Review for “The Last Girl” by Joe Hart (March 2016)
Rating: 1 out of 5 stars
Didn’t care too much for this. The premise is interesting enough–a virus has led to a dramatic decline in the numbers of female births, reducing them worldwide to zero. The remaining girls are locked away in a facility where they are bred to repopulate the earth. This isn’t a spoiler, because honestly anyone reading this could have come up with the same conclusion within 5 minutes of reading this book. Zzzz.
Zoey, the main character, is a completely unbelievable character. For a person locked in a facility for most of her existence away from normal human contact, she seems to have an excellent knowledge of weapons (okkkkay) and her shooting ability is dead-on. The author explains the progression of the girl-destroying virus through the narratives of several other characters, but you don’t care about these people and honestly about 100 pages could have been cut from this book and it wouldn’t have suffered. The science here is kind of weird too. Isn’t the sex of a baby determined by the father? Hmm…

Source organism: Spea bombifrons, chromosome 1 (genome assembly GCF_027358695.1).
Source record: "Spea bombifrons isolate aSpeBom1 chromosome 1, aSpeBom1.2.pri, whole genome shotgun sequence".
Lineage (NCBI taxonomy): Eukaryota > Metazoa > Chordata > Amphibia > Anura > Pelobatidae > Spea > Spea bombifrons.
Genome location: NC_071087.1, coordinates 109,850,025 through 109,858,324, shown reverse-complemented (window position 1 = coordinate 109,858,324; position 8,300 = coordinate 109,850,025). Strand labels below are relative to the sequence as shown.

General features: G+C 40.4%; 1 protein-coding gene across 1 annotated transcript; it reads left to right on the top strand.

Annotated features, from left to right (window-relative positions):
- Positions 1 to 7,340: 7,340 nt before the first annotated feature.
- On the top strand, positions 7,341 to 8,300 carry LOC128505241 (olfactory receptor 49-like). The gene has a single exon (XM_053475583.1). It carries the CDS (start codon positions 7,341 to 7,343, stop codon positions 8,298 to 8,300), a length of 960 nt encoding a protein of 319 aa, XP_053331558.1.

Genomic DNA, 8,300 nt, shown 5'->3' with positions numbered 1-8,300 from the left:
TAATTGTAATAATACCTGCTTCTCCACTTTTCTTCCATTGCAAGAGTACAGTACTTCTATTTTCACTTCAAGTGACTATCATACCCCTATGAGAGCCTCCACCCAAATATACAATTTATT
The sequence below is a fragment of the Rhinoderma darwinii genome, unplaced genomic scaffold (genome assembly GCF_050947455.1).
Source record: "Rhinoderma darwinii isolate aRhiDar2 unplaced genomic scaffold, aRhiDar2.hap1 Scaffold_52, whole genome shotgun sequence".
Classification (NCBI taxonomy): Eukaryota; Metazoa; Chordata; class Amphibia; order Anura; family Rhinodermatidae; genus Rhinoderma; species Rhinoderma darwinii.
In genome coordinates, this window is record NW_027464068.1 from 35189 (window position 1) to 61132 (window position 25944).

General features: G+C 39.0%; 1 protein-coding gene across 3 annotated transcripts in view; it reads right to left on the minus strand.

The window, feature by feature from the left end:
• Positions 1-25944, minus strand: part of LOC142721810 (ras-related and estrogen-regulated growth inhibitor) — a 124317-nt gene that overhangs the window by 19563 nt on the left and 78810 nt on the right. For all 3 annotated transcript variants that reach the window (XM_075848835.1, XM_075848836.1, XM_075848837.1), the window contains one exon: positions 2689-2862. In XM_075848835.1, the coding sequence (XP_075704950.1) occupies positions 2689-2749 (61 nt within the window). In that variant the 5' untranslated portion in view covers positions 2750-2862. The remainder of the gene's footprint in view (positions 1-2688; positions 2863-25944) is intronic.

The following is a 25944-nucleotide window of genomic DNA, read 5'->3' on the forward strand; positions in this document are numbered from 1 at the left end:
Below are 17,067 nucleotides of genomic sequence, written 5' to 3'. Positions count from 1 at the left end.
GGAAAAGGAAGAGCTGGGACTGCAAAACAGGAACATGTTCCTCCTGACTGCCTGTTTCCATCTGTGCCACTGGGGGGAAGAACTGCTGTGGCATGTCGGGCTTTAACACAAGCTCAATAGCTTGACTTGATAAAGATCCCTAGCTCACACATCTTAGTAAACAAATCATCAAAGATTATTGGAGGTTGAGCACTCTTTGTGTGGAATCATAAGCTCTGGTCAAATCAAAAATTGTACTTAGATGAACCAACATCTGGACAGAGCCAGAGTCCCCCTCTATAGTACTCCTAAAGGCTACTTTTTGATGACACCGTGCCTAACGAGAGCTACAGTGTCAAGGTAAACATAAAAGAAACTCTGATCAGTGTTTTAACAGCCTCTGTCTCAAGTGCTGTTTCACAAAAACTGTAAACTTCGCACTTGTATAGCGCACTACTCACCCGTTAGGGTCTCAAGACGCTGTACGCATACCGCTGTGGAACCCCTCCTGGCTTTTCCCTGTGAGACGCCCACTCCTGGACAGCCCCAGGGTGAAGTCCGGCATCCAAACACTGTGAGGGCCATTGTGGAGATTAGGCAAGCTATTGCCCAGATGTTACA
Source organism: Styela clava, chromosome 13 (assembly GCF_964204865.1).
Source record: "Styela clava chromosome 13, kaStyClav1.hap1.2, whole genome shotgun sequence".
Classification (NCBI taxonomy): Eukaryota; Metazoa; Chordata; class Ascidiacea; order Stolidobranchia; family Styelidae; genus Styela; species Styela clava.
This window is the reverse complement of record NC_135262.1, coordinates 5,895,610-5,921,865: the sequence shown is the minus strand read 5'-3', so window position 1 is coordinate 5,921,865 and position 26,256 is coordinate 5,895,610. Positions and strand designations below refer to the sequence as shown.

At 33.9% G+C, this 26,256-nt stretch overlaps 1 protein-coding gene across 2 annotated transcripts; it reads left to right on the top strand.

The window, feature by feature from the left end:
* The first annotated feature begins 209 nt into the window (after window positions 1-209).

In addition to that, this entire book is written in a funky kind of present tense that I didn’t like. Example: She reaches out, wishing she could smash the protrusion of the calendar off the wall but knows they’ll just put another one up, and an act like that would earn her time in one of the boxes. I’m all for alternative points of view, but to read an entire book where it’s written like this makes you wonder if she’s in the process of doing something, just thinking about it, or if she even did it at all.
I imagine that plot comparisons to Atwood’s “The Handmaid’s Tale” and P.D. James’ “Children of Men” are inevitable here, though this book isn’t even in the same league. I am also wondering why the author insists on continuing this book as the first of a trilogy. Then again, I’m not surprised, as it seems to be trendy for all dystopian YA, whether it’s good or not these days to be part of a trilogy (Hunger Games, Divergent, the 5th Wave, etc). Whatever.
[NOTE: This copy was provided to me from the publisher and Net Galley in exchange for an honest review.]